This pollinator garden was part of the initiative to expand the Brandeis Project Pollinator during the summer of 2021. Located near the Rose Art Museum to the right of the famous “Light of Reason” sculpture where new students are welcomed to Brandeis. The plot contains many New England plant species such as the Common Milkweed, New England Aster, and Purple Coneflower. There is also a view of the many deciduous trees around the museum. An important use from this project is how we can observe the plants’ phenology, or seasonal changes, and have a record of the dates during which changes take place. This could help us understand how climate change could be affecting plant behavior, as seasonal growth is often spurred by shifts in temperature. The photo you submitted will track the regrowth and seasonal changes of this beautiful landscape at the nexus of the arts and the environment.
At Brandeis, we employ models of both community (place-based) science and citizen science to connect students and the local community to efforts that both empower and democratize the scientific process.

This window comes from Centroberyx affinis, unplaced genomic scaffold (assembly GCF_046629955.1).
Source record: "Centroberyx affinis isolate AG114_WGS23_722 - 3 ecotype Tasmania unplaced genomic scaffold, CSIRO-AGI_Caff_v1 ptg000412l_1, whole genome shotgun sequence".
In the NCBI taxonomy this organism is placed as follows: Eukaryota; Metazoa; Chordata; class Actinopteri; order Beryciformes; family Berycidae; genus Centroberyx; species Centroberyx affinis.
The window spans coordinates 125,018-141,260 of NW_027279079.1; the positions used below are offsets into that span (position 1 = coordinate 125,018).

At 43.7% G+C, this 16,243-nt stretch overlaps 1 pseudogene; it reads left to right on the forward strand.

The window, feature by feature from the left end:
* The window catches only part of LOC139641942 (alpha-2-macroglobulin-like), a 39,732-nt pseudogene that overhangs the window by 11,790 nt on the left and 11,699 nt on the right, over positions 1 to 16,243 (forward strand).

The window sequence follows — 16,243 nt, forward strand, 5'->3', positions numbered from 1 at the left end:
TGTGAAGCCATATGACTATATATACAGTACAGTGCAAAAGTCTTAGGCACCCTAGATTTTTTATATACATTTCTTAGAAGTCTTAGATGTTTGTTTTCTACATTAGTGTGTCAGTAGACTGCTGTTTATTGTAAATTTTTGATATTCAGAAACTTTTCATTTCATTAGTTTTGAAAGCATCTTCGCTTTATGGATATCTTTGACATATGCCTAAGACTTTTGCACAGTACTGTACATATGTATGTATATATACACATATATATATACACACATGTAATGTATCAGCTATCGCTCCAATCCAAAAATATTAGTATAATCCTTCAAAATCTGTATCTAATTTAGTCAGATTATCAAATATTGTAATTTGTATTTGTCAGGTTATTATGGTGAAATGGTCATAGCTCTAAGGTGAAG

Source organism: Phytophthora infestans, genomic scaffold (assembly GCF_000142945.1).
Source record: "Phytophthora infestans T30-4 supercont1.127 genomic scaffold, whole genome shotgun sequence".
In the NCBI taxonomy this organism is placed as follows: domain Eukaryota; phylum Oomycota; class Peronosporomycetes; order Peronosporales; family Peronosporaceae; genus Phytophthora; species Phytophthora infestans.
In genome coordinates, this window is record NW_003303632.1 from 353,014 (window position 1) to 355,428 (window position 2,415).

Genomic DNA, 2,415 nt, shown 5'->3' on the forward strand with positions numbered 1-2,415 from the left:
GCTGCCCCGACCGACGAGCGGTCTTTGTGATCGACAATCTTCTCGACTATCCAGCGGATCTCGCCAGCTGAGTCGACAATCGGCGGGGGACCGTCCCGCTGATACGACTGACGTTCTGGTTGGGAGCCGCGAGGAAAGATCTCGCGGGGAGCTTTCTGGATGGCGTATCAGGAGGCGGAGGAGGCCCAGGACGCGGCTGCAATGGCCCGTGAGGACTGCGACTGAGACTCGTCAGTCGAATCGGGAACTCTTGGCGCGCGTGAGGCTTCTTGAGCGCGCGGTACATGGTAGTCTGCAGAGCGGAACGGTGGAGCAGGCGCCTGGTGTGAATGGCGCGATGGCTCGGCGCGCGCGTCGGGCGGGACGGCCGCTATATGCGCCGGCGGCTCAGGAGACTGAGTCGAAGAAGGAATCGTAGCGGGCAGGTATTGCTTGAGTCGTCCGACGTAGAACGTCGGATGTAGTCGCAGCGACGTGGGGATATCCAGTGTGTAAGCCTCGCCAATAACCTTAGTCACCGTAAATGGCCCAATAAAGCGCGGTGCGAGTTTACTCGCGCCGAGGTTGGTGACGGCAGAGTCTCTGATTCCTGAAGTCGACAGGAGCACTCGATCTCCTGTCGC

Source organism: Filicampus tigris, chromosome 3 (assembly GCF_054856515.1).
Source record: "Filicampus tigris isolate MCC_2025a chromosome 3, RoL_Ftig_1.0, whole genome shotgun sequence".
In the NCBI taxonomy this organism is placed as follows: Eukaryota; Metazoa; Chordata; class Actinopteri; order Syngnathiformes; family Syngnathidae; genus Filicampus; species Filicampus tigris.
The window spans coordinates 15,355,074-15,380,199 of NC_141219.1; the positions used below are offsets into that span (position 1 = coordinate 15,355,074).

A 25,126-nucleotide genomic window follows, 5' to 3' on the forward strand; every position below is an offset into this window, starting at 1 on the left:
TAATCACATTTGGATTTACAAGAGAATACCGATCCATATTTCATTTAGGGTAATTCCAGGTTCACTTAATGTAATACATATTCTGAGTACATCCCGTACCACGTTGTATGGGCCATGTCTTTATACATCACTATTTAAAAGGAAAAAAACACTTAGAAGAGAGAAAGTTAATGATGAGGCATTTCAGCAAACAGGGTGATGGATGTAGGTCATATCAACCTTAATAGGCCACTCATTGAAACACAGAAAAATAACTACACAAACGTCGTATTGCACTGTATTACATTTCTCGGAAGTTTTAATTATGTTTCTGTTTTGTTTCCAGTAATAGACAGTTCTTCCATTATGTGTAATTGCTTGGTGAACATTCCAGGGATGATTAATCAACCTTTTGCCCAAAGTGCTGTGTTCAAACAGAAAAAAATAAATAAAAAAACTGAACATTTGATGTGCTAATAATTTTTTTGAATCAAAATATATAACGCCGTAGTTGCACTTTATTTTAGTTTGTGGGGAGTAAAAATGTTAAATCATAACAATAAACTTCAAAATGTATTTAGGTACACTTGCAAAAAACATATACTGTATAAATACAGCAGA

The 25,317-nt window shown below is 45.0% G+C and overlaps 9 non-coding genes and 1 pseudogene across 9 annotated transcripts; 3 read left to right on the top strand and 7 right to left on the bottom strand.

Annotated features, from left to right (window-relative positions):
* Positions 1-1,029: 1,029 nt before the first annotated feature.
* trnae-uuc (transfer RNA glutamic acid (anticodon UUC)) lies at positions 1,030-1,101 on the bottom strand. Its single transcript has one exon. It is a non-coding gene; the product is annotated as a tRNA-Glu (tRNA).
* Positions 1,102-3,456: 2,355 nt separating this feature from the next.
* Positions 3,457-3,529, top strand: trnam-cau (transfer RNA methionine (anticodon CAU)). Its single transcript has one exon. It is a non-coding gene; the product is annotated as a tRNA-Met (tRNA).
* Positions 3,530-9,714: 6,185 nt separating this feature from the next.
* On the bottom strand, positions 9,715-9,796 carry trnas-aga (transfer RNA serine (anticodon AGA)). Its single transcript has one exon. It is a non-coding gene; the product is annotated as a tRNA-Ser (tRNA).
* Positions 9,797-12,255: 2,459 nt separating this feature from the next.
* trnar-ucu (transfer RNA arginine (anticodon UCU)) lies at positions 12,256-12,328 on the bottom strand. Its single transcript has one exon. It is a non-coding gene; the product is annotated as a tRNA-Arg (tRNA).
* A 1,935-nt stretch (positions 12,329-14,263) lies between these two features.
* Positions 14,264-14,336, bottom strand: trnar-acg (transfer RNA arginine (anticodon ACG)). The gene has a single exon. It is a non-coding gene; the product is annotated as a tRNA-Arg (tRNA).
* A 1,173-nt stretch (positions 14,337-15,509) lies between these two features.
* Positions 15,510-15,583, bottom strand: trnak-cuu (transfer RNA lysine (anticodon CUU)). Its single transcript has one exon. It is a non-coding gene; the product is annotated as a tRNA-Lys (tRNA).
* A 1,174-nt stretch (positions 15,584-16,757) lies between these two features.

Though research and observation by members of the public, especially of the natural world, has been occurring for centuries, the terms community science and citizen science did not enter the public lexicon until relatively recently. With the advent of new social networks and crowdsourcing technologies, and fueled by a new crop of scientists receptive to grassroot methods, we’ve seen this field grow rapidly.
Community and citizen science research occurs on campus, about campus and in partnership with local, regional, national and international partners. Research ranges from place-based projects focused on forestry and land use in collaboration with local stakeholders, to independent participation in large-scale open projects and taking the lead in international collaboration through our program’s involvement in the City Nature Challenge.